With over 213 million people, Brazil is the sixth most populous country on Earth and the largest in Latin America. It’s also the wealthiest on the continent, with the world’s 12th-largest economy.
Once a colony focused on sugar and gold, Brazil rapidly industrialized in the 20th century. Today, it is a top 10 exporter of industrial steel, with the country’s economic strength coming chiefly from natural resources and financials.
Here are Brazil’s biggest public companies by market capitalization in October 2021:
|Top 10 Companies (October 2021)||Category||Market Cap (USD)|
|Vale||Metals and Mining||$73.03B|
|Petróleo Brasileiro||Oil and Gas||$69.84B|
|Banco Santander Brasil||Financial||$24.70B|
|Rede D’Or Sao Luiz||Hospital||$23.79B|
At the top of the ranking is Vale, a metals and mining giant that is the world’s largest producer of iron ore and nickel. Also the operator of infrastructure including hydroelectricity plants, railroads, and ports, It consistently ranks as the most valuable company in Latin America.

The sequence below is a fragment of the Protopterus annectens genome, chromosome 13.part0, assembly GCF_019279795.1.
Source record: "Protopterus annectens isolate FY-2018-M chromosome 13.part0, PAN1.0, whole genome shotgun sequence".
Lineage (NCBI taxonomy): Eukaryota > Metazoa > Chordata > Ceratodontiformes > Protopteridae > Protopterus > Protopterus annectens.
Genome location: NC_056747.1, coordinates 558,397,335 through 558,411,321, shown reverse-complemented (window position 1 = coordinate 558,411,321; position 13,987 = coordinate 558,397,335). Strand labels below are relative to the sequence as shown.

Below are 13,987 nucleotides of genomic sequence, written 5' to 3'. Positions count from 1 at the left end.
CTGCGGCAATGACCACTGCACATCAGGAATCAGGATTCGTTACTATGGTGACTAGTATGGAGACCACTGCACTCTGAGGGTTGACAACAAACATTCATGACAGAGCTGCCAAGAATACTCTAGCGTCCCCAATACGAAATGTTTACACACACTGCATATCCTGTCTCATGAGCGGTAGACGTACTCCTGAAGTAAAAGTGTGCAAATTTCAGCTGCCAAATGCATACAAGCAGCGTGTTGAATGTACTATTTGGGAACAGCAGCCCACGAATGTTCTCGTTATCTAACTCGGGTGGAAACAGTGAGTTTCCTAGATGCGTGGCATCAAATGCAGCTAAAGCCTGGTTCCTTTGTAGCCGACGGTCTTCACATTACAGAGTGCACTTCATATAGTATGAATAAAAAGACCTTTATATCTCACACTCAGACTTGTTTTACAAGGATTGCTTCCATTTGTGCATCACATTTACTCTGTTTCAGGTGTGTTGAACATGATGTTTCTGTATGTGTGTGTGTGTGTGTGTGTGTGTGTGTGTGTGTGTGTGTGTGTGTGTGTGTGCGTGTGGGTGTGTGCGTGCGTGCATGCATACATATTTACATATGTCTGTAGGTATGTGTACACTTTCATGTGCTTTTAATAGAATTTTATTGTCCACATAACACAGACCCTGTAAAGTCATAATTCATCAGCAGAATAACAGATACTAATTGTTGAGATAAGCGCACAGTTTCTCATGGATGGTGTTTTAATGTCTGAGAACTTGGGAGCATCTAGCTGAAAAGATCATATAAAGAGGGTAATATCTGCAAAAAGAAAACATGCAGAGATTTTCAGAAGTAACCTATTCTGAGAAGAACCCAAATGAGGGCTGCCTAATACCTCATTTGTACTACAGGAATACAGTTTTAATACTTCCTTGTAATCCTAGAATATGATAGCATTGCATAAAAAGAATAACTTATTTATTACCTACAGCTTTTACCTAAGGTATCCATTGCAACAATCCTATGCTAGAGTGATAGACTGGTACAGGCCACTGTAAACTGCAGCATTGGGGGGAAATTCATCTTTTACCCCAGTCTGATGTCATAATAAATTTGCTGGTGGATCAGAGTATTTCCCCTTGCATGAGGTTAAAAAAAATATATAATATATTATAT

Vale and second-ranking company Petróleo Brasileiro, Brazil’s largest oil producer, were former state-owned corporations that became privatized in the 1990s.
Finance in Brazil’s Top 10 Biggest Companies
Other than former monopolies, the top 10 biggest companies in Brazil highlight the power of the banking sector.
Five of the 10 companies with a market cap above $20 billion are in the financial industry.
They include Itaú Unibanco, the largest bank in the Southern Hemisphere, and Banco Santander Brasil, the Brazilian subsidiary of Spanish finance corp.
Another well-known subsidiary is brewing company Ambev, which produces the majority of the country’s liquors and also bottles and distributes PepsiCo products in much of Latin America. Ambev is an important piece of Belgian drink juggernaut Anheuser-Busch InBev, which is one of the world’s largest 100 companies.
Noticeably missing from the top 10 list are companies in the agriculture sector, as Brazil is the world’s largest exporter of coffee, soybeans, beef, and ethanol. Many multinational corporations have Brazilian subsidiaries or partners for supply chain access, which has recently put a spotlight on Amazon deforestation.
What other companies or industries do you associate with Brazil?
Correction: Two companies listed had errors in their market cap calculations and have been updated. All data is as of October 11, 2021.